A broad range of projects are eligible under the MSI capital program, including roads, bridges, water and wastewater systems, and municipal facilities. It is up to the duly elected councils of each municipality to consider its priorities when deciding which eligible projects to pursue. To support long-term municipal planning and priority setting, the MSI program has been structured to be flexible by enabling municipalities to commit up to 75 per cent of future years’ funding to projects, and allowing bridge financing as an eligible expense.
The GOA will continue to work with municipalities and the federal government to ensure that local governments receive adequate funding to address their ongoing capital requirements. However, the responsibility for determining local priorities and for determining how those priorities will be funded remains with the municipality.
Funding is also available under the new Alberta Community Partnership (ACP) program, formerly the Regional Collaboration Program (RCP). The RCP provided support up to $50,000 of the costs associated with municipal restructuring, either through an amalgamation or dissolution. Eligible restructuring expenses within this component of the RCP included transitional costs, such as infrastructure audits and electoral boundary reviews. Camrose County received an RCP grant of $50,000 in 2012/13 to determine water and wastewater infrastructure replacement costs in the hamlet of New Norway.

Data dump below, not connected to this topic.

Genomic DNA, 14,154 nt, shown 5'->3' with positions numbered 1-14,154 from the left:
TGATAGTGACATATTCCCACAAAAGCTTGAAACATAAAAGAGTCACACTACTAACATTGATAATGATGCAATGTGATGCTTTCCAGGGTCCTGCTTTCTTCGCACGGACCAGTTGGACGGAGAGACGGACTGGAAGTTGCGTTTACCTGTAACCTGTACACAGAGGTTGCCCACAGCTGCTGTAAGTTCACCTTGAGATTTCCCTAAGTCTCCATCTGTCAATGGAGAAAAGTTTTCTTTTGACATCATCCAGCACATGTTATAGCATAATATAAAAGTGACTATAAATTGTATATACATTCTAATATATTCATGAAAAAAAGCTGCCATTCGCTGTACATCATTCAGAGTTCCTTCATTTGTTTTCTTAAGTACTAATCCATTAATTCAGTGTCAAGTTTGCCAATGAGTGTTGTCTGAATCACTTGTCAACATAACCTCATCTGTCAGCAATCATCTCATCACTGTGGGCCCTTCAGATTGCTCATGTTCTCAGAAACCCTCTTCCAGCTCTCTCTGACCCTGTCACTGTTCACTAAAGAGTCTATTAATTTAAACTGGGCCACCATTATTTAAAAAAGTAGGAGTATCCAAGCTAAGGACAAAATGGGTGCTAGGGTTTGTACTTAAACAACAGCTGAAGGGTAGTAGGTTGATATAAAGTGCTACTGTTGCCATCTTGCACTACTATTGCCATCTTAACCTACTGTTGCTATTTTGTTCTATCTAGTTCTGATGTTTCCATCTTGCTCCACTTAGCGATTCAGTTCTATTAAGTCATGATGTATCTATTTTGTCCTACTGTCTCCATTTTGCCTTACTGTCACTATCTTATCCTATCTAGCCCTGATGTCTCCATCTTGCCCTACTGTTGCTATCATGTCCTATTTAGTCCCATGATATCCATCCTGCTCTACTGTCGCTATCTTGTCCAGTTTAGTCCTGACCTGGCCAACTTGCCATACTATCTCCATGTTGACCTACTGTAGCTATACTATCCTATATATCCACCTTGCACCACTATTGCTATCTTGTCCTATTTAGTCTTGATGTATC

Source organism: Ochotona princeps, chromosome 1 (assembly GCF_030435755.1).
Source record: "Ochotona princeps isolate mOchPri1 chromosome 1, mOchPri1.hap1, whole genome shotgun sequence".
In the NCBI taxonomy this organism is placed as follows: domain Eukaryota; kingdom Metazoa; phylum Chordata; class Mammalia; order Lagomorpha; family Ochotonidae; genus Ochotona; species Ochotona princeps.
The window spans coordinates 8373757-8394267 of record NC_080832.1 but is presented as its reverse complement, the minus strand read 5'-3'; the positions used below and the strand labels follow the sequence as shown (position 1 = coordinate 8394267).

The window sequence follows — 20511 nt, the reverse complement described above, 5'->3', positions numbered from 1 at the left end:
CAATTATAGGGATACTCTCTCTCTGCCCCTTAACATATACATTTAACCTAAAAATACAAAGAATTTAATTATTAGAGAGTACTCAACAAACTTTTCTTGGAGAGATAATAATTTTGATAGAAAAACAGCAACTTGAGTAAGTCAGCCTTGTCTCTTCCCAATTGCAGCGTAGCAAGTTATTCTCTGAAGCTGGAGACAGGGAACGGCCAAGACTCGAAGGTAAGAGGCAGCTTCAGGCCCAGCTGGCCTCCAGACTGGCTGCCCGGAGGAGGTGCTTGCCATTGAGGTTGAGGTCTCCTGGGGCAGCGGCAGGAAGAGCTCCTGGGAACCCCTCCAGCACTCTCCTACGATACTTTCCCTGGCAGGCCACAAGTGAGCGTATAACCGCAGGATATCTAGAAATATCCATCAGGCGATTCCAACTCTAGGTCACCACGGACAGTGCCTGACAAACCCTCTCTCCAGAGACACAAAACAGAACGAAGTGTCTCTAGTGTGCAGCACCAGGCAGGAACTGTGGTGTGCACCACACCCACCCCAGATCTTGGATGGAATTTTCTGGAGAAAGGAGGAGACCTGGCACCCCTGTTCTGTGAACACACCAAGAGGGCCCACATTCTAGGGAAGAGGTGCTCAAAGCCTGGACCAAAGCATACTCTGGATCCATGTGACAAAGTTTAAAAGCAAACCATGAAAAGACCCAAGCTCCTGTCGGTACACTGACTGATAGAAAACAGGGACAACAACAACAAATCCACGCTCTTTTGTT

The RCP program budget increased by $20 million in 2013, and the new ACP program budget increases by a further $20 million in 2014. MSI operating program funding is being realigned with the ACP over the next three years to further encourage municipalities to work collaboratively to achieve their regional priorities. Details regarding the new program will be provided to municipalities in the new fiscal year.